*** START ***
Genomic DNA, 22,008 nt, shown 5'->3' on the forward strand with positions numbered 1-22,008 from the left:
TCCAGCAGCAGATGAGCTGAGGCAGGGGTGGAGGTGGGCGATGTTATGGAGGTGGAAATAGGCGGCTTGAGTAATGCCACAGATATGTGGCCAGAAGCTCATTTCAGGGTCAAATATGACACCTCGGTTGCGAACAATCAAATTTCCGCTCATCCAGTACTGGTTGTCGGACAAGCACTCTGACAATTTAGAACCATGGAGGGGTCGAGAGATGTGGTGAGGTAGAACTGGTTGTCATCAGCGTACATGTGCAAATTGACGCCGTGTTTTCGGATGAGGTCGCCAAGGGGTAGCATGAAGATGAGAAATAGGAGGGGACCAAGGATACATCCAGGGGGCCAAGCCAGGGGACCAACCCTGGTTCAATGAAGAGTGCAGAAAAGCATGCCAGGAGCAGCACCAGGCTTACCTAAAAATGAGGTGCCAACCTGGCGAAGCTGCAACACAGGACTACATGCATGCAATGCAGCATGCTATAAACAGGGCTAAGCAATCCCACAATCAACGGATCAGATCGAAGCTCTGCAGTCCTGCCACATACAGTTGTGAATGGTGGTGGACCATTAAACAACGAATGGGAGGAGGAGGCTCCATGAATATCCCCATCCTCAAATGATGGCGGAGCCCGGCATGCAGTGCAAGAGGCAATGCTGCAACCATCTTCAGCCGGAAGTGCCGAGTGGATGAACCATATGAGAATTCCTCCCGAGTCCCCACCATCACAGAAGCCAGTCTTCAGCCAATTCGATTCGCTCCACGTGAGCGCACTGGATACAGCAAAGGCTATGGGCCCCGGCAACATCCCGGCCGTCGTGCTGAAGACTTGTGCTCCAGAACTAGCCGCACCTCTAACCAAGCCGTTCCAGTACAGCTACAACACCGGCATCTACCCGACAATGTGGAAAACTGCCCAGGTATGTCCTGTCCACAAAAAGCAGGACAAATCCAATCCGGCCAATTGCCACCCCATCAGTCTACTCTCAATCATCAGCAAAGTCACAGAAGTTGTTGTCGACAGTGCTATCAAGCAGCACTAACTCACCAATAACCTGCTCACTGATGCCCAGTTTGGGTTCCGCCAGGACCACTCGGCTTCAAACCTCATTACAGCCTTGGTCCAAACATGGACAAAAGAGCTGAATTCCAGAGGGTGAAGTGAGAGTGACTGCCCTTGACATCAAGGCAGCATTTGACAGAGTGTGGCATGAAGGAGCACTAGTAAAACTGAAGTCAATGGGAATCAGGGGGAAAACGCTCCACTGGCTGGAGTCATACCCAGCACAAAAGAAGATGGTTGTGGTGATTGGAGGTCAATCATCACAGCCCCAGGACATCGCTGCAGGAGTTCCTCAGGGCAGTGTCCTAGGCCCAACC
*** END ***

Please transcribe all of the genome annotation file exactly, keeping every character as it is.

Genomic DNA, 22,008 nt, shown 5'->3' on the forward strand with positions numbered 1-22,008 from the left:
TCCAGCAGCAGATGAGCTGAGGCAGGGGTGGAGGTGGGCGATGTTATGGAGGTGGAAATAGGCGGCTTGAGTAATGCCACAGATATGTGGCCAGAAGCTCATTTCAGGGTCAAATATGACACCTCGGTTGCGAACAATCAAATTTCCGCTCATCCAGTACTGGTTGTCGGACAAGCACTCTGACAATTTAGAACCATGGAGGGGTCGAGAGATGTGGTGAGGTAGAACTGGTTGTCATCAGCGTACATGTGCAAATTGACGCCGTGTTTTCGGATGAGGTCGCCAAGGGGTAGCATGAAGATGAGAAATAGGAGGGGACCAAGGATACATCCAGGGGGCCAAGCCAGGGGACCAACCCTGGTTCAATGAAGAGTGCAGAAAAGCATGCCAGGAGCAGCACCAGGCTTACCTAAAAATGAGGTGCCAACCTGGCGAAGCTGCAACACAGGACTACATGCATGCAATGCAGCATGCTATAAACAGGGCTAAGCAATCCCACAATCAACGGATCAGATCGAAGCTCTGCAGTCCTGCCACATACAGTTGTGAATGGTGGTGGACCATTAAACAACGAATGGGAGGAGGAGGCTCCATGAATATCCCCATCCTCAAATGATGGCGGAGCCCGGCATGCAGTGCAAGAGGCAATGCTGCAACCATCTTCAGCCGGAAGTGCCGAGTGGATGAACCATATGAGAATTCCTCCCGAGTCCCCACCATCACAGAAGCCAGTCTTCAGCCAATTCGATTCGCTCCACGTGAGCGCACTGGATACAGCAAAGGCTATGGGCCCCGGCAACATCCCGGCCGTCGTGCTGAAGACTTGTGCTCCAGAACTAGCCGCACCTCTAACCAAGCCGTTCCAGTACAGCTACAACACCGGCATCTACCCGACAATGTGGAAAACTGCCCAGGTATGTCCTGTCCACAAAAAGCAGGACAAATCCAATCCGGCCAATTGCCACCCCATCAGTCTACTCTCAATCATCAGCAAAGTCACAGAAGTTGTTGTCGACAGTGCTATCAAGCAGCACTAACTCACCAATAACCTGCTCACTGATGCCCAGTTTGGGTTCCGCCAGGACCACTCGGCTTCAAACCTCATTACAGCCTTGGTCCAAACATGGACAAAAGAGCTGAATTCCAGAGGGTGAAGTGAGAGTGACTGCCCTTGACATCAAGGCAGCATTTGACAGAGTGTGGCATGAAGGAGCACTAGTAAAACTGAAGTCAATGGGAATCAGGGGGAAAACGCTCCACTGGCTGGAGTCATACCCAGCACAAAAGAAGATGGTTGTGGTGATTGGAGGTCAATCATCACAGCCCCAGGACATCGCTGCAGGAGTTCCTCAGGGCAGTGTCCTAGGCCCAACC